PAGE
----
Having the right diagnosis is important.  When it comes to your life and how you should live it, whose diagnosis are you putting your faith in?  A self-help book (even one bought at a Christian bookstore?)  The words of a friend?  The words of a pastor/minister/priest?  If you do, let me suggest you’re putting your diagnosis and treatment plan in the wrong place.  Put it in the revealed Word of God and His Spirit.  If the diagnosis anyone else gives you doesn’t match with those two things – reject it and keep seeking! 

Jesus stands at the door and knocks.  We won’t open if we can’t hear him. 

PRAYER: Our eyes and ears deceive us, Lord!  We want easy answers and seek diagnosis of our lives and condition in all the wrong places, putting trust in those who don’t deserve our trust.  Heal us, O Lord!  In Jesus’ name, Amen.

COPYRIGHT 2018 by Galen C. Dalrymple. All rights reserved.

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DayBreaks for 2/14/18 – Mosquitoes and Spiritual Sensitivity

Image result for mosquito

DayBreaks for 2/14/18: Mosquitos and Spiritual Sensitivity

From the DayBreaks archive, February 2008:

Mark 4:9 (KJV) – And he said unto them, He that hath ears to hear, let him hear.

A man by the name of Doug Newton shared this which I picked up from Preaching Today.  I thought it made an excellent illustration of the problem we sometimes have in hearing God:

Have you heard about the cell phone ringtone that junior high and high school kids are using to keep teachers from discovering that they are using their cell phones in school?  The pitch of this ringtone, called the “mosquito tone,” is too high for people over 25 to hear.  So the kids can still send and receive text messages during class without the teacher knowing, unless their teacher is younger than 25!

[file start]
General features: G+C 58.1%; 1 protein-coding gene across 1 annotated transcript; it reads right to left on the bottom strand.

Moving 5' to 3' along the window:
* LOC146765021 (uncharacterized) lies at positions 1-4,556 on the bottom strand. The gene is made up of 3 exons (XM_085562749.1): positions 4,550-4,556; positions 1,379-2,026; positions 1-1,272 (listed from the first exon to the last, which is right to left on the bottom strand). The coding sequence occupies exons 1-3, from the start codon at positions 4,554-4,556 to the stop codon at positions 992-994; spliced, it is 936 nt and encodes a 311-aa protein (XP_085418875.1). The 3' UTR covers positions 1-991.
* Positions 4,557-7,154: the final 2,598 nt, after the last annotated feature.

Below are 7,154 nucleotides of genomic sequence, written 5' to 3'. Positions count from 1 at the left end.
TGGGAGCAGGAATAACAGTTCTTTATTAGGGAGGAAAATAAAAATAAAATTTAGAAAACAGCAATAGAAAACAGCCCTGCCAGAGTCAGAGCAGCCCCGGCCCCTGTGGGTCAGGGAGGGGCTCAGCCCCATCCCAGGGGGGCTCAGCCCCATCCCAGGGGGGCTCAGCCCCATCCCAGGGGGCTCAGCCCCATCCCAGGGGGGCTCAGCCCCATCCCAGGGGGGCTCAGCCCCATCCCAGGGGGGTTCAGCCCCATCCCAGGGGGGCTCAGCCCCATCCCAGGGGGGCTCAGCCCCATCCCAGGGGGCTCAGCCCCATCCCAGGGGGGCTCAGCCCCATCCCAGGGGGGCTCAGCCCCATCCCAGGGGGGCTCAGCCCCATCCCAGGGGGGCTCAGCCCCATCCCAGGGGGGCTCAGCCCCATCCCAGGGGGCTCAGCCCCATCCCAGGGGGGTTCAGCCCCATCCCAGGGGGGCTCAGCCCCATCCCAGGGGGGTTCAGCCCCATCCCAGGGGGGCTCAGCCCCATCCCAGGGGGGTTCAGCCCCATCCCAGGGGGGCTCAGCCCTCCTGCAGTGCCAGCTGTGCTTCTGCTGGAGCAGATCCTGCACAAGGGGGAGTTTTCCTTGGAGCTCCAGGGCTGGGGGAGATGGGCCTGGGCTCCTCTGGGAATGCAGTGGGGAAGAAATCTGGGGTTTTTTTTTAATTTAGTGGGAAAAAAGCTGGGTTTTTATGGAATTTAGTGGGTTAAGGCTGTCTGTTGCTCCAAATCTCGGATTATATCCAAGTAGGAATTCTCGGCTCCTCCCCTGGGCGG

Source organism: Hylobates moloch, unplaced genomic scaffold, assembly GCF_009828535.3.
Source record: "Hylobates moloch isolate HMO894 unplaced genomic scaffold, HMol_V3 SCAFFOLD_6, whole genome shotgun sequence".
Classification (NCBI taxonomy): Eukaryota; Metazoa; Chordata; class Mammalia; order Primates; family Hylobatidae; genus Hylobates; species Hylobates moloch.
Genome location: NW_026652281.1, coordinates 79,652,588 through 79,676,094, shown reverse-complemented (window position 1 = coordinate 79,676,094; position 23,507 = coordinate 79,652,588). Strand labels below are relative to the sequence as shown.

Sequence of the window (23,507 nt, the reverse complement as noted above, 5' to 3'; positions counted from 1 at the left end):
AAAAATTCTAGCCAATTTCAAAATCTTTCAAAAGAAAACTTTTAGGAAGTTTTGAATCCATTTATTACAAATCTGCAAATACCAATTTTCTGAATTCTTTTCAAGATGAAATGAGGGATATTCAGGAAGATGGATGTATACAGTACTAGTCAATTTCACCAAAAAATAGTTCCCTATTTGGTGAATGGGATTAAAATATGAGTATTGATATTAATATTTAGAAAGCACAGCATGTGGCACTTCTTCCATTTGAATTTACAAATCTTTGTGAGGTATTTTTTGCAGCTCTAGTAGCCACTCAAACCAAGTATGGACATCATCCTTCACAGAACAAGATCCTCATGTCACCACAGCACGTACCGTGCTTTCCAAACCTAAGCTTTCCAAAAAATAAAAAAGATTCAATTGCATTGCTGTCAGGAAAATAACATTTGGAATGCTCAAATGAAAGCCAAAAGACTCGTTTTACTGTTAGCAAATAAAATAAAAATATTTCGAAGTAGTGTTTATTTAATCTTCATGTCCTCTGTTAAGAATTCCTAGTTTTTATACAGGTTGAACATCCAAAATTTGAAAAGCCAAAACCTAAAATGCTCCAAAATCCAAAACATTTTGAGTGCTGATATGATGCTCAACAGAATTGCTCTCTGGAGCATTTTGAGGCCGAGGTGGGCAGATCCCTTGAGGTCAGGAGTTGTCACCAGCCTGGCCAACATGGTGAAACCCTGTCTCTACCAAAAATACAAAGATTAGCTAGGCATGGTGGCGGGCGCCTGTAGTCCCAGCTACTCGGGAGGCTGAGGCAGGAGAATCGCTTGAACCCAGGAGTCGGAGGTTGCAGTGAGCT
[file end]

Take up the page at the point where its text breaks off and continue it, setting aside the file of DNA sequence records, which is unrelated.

The mosquito tone was first developed in Great Britain to irritate teenagers who were loitering around convenience stores and keeping customers away by their loud and obnoxious behavior.  Some kid simply figured out how to use that sound as his cell phone’s ringtone and—voilà—kids are downloading it by the millions.

How does the mosquito tone go undetected by adults older than 25?  Inside our ears we have tiny microscopic hairs that move with the impulses of incoming sound waves, and those hair movements send electrical signals to our brain.  As we age, those hairs get worn down, actually damaged, so our hearing becomes less sensitive.  We first lose the ability to detect the sounds of high frequencies.  People over 25 can’t hear sounds above 16 kilohertz. (The highest note on a piano is 4 Khz; the mosquito tone is 17 Khz.)